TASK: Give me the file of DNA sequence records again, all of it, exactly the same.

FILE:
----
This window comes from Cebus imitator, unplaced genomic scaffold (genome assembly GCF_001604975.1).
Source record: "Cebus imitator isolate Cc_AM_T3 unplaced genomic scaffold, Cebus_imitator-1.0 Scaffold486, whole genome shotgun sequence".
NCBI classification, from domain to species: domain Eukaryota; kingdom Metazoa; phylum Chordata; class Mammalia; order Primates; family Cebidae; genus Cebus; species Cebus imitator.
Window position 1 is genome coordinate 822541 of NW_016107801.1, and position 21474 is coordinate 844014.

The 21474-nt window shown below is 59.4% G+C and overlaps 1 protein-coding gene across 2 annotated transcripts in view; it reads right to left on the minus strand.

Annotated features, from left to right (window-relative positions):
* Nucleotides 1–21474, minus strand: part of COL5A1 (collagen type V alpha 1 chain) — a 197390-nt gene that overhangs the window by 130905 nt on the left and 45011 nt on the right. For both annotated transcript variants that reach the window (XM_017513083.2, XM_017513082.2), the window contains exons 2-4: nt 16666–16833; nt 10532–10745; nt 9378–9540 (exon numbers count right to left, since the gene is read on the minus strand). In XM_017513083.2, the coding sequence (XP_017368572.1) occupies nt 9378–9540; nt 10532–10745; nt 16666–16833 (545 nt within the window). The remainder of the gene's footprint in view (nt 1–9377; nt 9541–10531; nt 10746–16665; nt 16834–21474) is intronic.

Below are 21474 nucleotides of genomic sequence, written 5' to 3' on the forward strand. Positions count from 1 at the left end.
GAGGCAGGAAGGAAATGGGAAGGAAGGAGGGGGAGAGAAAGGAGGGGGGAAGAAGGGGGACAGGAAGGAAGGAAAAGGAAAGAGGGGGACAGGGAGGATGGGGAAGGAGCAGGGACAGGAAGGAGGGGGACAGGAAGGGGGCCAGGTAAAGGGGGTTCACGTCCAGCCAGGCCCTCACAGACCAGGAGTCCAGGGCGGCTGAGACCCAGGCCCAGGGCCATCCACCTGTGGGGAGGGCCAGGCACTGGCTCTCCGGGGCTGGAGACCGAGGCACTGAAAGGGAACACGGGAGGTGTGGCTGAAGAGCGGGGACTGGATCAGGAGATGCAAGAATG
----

This window comes from Cebus imitator, unplaced genomic scaffold (genome assembly GCF_001604975.1).
Source record: "Cebus imitator isolate Cc_AM_T3 unplaced genomic scaffold, Cebus_imitator-1.0 Scaffold486, whole genome shotgun sequence".
NCBI classification, from domain to species: domain Eukaryota; kingdom Metazoa; phylum Chordata; class Mammalia; order Primates; family Cebidae; genus Cebus; species Cebus imitator.
Window position 1 is genome coordinate 822541 of NW_016107801.1, and position 21474 is coordinate 844014.

The 21474-nt window shown below is 59.4% G+C and overlaps 1 protein-coding gene across 2 annotated transcripts in view; it reads right to left on the minus strand.

Annotated features, from left to right (window-relative positions):
* Nucleotides 1–21474, minus strand: part of COL5A1 (collagen type V alpha 1 chain) — a 197390-nt gene that overhangs the window by 130905 nt on the left and 45011 nt on the right. For both annotated transcript variants that reach the window (XM_017513083.2, XM_017513082.2), the window contains exons 2-4: nt 16666–16833; nt 10532–10745; nt 9378–9540 (exon numbers count right to left, since the gene is read on the minus strand). In XM_017513083.2, the coding sequence (XP_017368572.1) occupies nt 9378–9540; nt 10532–10745; nt 16666–16833 (545 nt within the window). The remainder of the gene's footprint in view (nt 1–9377; nt 9541–10531; nt 10746–16665; nt 16834–21474) is intronic.

Below are 21474 nucleotides of genomic sequence, written 5' to 3' on the forward strand. Positions count from 1 at the left end.
GAGGCAGGAAGGAAATGGGAAGGAAGGAGGGGGAGAGAAAGGAGGGGGGAAGAAGGGGGACAGGAAGGAAGGAAAAGGAAAGAGGGGGACAGGGAGGATGGGGAAGGAGCAGGGACAGGAAGGAGGGGGACAGGAAGGGGGCCAGGTAAAGGGGGTTCACGTCCAGCCAGGCCCTCACAGACCAGGAGTCCAGGGCGGCTGAGACCCAGGCCCAGGGCCATCCACCTGTGGGGAGGGCCAGGCACTGGCTCTCCGGGGCTGGAGACCGAGGCACTGAAAGGGAACACGGGAGGTGTGGCTGAAGAGCGGGGACTGGATCAGGAGATGCAAGAATG